“Although there is clear potential to this show, it needs some improvement before it really hits the mark”
As we stepped into COLAB Factory we were plunged into the mid 19th century, and cast and crew of The Swell Mob urged us to the bar. The ensemble cast’s conviction to their varied and fascinating parts is one of the main strengths of this production. Detailed and rich characters occupy nooks and crannies and wander around, interacting with the audience and telling their stories of how they came to be in the power of the mysterious Master who rules this peculiar place. Large portions of the show are improvised conversations with these characters, although there are moments of more cohesive scripting including an impressively choreographed boxing match.
Flabbergast Theatre’s aesthetic style of the show is in-depth and really does put the ‘immersive’ into ‘immersive theatre’. From the detailed costumes to the even more detailed set, with rooms full of papers and objects to be explored, each audience member gets a different experience depending on where they go and what they do. Who you talk to also makes a big difference, and the cast’s quick thinking and responses to the most unexpected input is to be commended.
Unfortunately the plot of The Swell Mob falls flat, due to its failure to take care of its audience. A tricky element of any immersive theatre in which audience members can wander free is in laying out the rules of the performance in such a way that we can still understand a story from what we have discovered. In this performance the rules were unclear; we were given a bag of coins on entry, but with no sense of how spending them might limit our options later in the show. Even just a more thorough introduction would have been an easy fix, but without it we were left unsure how exactly to proceed.
Crowding is also an issue. In some ways it felt there were not enough actors for audience and several times I came across others at a loss for what to do. Whilst it may be fun to join forces and engage with completely new people, seeking out the entertainment of The Swell Mob is hard, and not always rewarding, work. Although there is clear potential to this show, it needs some improvement before it really hits the mark.
“impressive visual verisimilitude and accents beamed straight from the forties”
In a disused rug factory in South London, the intrigues of the wartime codebreakers of Bletchley Park are woven into an immersive version of this familiar narrative. A ground floor room and basement are transformed into the famous stables in which the German Enigma machine ciphers were cracked. Here, the audience mingles with heroic figures such as Alan Turing, Joan Clarke and Dilly Knox, cracking codes together and playing chess, after which the strands of hidden affairs, espionage, sickness and forbidden sexuality intertwine with appropriate cleverness, before resolving over a glass of ginger wine.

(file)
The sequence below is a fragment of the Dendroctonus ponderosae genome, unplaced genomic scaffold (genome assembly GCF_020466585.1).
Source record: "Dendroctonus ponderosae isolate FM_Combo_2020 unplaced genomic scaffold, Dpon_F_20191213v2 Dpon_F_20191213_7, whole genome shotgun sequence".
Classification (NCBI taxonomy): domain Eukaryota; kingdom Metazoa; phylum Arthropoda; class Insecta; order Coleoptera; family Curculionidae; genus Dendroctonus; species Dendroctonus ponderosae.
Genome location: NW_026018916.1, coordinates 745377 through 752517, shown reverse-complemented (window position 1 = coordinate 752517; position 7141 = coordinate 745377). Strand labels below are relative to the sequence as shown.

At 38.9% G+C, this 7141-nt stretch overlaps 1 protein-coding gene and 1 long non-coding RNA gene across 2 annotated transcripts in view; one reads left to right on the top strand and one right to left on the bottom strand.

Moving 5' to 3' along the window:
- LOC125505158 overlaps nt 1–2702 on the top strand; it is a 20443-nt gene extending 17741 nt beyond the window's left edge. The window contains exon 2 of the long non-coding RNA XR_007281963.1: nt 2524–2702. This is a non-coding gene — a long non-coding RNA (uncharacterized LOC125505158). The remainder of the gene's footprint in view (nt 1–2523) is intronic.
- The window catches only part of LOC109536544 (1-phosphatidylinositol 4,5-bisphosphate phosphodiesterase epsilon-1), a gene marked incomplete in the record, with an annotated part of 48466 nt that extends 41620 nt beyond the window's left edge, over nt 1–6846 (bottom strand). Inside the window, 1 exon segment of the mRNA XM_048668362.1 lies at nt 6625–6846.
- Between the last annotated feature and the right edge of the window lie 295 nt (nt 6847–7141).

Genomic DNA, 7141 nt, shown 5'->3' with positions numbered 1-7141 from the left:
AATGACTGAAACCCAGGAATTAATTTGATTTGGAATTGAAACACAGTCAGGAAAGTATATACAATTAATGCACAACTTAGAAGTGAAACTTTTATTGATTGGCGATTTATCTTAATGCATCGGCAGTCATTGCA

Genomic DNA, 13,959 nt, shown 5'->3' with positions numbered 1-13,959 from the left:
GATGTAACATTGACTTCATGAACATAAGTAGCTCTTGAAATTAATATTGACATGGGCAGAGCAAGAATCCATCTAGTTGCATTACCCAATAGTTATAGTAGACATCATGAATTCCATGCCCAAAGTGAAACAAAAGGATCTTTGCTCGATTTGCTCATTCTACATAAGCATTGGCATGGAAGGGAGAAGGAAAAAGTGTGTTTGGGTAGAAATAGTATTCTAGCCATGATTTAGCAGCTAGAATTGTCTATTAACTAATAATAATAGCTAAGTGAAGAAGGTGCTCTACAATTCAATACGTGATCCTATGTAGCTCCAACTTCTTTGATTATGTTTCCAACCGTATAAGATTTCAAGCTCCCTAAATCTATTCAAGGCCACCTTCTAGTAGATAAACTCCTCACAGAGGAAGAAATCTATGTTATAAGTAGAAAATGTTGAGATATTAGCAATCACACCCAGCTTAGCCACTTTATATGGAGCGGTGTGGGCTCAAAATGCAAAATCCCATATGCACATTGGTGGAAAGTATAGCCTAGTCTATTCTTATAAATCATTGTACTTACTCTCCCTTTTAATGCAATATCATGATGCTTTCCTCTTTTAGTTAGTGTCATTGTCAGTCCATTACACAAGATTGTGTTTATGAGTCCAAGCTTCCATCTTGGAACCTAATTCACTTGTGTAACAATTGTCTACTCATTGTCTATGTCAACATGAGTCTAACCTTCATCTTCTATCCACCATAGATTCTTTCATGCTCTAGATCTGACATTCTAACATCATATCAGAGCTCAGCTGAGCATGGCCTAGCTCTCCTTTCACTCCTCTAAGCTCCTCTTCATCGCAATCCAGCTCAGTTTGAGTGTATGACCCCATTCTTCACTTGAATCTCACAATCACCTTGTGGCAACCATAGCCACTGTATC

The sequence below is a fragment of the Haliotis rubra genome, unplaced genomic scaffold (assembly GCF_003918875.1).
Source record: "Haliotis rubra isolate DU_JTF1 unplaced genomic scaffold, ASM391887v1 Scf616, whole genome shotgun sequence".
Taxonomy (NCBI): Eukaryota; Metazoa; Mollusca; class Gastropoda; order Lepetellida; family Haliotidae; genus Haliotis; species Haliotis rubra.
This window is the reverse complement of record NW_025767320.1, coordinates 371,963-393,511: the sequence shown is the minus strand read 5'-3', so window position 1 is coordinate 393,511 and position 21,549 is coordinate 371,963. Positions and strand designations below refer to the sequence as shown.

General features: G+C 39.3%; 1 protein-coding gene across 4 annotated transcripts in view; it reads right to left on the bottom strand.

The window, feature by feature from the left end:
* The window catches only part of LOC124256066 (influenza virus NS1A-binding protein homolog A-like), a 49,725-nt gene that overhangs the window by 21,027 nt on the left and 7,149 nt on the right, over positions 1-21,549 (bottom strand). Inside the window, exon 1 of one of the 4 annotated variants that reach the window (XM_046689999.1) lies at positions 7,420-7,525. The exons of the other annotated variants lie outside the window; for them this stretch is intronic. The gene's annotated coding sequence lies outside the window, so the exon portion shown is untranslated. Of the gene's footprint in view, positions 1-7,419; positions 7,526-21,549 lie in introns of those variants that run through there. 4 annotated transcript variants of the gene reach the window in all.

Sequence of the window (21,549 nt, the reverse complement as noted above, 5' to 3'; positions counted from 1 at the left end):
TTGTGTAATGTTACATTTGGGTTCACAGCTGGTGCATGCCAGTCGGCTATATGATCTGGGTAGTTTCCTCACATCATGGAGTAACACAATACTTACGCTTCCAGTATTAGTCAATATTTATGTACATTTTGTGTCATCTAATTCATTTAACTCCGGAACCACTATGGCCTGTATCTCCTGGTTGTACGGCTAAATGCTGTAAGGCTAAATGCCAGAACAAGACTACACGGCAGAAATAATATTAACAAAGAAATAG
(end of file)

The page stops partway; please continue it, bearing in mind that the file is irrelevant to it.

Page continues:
The production company, Mechanical Thought, blends game mechanics and puzzling with theatre, as if immersion isn’t novelty enough, but it’s a seamless fit. The nature of the genre means that no two experiences are the same, but in Hut 6, I can vouch for the calm yet commanding performance of Tom Black as Gordon Welchman, the epitome of pipe-smoking ultra-intelligence, as he assisted our group (eventually) crack vital intercepts. These were rushed in by a breathless Amelia Stephenson as Joan Clarke, in real life the longest-serving member of the Bletchley Park team but, since various film versions, better known for being Turing’s short-suffering fiancé.
As the evening progresses, it transpires that all the casting is excellent, with impressive visual verisimilitude and accents beamed straight from the forties. David Alwyn is a crepuscular Dilly Knox, Timothy Styles angsts for England as Alan Turing and Beth Jay blushes brilliantly as Mavis Lever. Christopher Styles’ direction avoids any sense of spoof, evoking the repressed yet militarised demeanour of the period. There is plenty of ‘Fritz’, Old man’ and ‘Doodad’, but with clipped delivery and authentic hairstyles, all are wholly plausible.
The COLAB Factory appears to have a fan club of regulars and it’s not hard to see why. The space may be cluttered, smelly and a little short of oxygen when rooms are full, but the proximity to the performances creates a visceral sense of involvement. There are short-comings, inevitably. The high standard of the scripted parts puts pressure on the improvisational elements, which falter in pace, though not in characterisation. The art direction is thorough, but on a budget, and the location not ideal. However, these are all details that will improve, especially if they manage to take the production, as hoped, to Bletchley Park itself.